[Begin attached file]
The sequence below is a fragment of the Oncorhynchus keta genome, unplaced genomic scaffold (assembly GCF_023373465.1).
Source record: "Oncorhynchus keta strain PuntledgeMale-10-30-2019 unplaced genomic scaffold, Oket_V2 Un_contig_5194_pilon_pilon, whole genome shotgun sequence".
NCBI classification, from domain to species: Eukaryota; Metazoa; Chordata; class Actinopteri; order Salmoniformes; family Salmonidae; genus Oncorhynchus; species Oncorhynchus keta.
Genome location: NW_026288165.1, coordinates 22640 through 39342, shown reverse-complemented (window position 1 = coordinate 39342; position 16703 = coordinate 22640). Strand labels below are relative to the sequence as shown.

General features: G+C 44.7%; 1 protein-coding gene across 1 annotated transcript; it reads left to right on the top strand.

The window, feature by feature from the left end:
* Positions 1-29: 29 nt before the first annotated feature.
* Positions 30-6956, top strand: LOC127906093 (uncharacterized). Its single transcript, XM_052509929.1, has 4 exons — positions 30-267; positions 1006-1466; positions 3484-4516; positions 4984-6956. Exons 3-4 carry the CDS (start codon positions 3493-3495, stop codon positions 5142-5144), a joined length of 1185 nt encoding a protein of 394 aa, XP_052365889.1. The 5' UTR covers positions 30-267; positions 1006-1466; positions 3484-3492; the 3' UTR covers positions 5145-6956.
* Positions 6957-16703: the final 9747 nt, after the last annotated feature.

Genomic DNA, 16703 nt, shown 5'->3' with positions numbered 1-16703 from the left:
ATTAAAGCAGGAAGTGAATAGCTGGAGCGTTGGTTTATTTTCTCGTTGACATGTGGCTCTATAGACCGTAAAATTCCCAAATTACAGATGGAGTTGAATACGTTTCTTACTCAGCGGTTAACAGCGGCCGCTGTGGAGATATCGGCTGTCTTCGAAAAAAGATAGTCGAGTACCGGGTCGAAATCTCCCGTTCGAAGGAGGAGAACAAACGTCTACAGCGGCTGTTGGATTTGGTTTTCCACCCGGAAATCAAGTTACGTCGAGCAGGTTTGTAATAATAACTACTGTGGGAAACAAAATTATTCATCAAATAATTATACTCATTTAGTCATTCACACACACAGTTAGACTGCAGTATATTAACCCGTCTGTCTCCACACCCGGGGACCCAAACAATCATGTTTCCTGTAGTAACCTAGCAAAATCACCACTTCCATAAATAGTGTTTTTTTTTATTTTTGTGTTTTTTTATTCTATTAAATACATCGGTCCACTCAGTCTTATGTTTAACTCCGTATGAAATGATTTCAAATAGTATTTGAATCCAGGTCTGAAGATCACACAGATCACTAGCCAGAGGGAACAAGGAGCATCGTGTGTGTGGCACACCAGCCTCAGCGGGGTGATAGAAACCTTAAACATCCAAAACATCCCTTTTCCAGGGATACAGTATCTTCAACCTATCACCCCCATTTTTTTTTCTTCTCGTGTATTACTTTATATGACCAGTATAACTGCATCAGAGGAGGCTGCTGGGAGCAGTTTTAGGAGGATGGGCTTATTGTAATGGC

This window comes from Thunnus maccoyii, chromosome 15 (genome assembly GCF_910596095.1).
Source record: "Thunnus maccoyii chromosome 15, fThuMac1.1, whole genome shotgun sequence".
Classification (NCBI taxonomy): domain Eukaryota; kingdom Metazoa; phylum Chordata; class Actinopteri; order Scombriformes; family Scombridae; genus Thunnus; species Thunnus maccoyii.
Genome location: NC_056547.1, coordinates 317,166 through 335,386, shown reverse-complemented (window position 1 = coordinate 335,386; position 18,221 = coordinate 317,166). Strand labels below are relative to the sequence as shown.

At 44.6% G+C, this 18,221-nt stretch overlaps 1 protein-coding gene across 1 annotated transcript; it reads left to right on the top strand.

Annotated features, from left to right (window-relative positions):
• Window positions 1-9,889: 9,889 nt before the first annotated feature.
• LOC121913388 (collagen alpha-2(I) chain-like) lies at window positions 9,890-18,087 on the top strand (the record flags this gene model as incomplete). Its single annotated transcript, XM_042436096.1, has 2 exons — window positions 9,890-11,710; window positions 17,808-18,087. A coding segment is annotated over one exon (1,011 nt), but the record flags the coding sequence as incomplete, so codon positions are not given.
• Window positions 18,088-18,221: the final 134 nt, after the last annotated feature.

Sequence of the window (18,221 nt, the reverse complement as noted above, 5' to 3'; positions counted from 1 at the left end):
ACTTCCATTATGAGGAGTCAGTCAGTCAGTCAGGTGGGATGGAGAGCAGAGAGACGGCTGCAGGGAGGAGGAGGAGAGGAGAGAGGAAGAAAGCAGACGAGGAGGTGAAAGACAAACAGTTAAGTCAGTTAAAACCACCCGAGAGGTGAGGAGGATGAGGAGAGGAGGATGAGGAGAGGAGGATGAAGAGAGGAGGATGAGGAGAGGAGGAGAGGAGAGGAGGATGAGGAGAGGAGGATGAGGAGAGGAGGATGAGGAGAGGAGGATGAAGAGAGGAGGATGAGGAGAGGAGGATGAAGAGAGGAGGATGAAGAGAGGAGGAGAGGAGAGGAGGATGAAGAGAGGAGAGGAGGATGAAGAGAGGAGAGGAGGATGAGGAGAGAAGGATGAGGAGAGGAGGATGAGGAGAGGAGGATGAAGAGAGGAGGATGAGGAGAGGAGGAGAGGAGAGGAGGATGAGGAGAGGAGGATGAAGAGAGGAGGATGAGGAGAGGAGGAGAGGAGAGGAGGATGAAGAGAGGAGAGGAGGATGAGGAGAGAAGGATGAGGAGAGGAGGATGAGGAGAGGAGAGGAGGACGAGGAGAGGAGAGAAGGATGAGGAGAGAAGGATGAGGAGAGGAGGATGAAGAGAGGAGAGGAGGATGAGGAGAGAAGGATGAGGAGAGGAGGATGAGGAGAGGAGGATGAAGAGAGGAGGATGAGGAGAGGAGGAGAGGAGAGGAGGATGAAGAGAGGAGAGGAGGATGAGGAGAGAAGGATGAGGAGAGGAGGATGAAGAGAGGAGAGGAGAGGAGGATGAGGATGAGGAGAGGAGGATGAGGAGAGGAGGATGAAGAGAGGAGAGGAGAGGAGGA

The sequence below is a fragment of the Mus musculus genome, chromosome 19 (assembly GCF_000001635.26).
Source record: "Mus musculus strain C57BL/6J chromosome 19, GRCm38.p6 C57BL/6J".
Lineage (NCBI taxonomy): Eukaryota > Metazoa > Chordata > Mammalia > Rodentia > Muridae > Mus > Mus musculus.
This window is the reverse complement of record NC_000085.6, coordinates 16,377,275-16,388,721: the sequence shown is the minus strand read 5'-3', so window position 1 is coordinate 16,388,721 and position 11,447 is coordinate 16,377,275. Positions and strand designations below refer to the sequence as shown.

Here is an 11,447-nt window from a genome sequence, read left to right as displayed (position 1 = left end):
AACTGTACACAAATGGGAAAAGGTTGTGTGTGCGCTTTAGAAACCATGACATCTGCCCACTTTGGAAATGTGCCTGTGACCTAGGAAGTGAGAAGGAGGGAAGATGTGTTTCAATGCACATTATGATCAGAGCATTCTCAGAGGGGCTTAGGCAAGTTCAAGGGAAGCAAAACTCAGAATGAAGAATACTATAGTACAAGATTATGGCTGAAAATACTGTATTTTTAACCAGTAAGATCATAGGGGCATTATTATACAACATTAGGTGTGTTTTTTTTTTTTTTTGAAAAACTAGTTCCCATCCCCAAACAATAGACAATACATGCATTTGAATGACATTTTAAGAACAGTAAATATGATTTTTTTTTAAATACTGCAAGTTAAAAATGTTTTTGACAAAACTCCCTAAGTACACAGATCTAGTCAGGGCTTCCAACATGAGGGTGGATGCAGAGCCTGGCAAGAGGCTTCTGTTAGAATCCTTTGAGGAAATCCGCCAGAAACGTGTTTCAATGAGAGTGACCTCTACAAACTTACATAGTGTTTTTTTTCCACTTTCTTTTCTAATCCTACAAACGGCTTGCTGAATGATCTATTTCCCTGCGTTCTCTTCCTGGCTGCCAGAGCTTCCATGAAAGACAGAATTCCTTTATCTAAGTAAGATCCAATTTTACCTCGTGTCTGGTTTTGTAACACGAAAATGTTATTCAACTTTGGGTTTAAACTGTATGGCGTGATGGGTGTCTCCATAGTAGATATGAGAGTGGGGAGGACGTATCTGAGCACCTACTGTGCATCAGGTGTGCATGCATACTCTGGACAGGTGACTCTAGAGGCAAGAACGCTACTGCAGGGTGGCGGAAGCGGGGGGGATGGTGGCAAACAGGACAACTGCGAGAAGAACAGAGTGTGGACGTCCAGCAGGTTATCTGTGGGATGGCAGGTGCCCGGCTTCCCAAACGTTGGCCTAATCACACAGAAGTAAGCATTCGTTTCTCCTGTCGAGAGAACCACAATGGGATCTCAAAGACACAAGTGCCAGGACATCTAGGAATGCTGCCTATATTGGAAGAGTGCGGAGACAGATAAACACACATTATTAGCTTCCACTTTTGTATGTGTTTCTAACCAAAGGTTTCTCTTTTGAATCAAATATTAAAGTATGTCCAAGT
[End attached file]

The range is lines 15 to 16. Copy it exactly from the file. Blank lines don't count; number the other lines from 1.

Genome location: NC_056547.1, coordinates 317,166 through 335,386, shown reverse-complemented (window position 1 = coordinate 335,386; position 18,221 = coordinate 317,166). Strand labels below are relative to the sequence as shown.

At 44.6% G+C, this 18,221-nt stretch overlaps 1 protein-coding gene across 1 annotated transcript; it reads left to right on the top strand.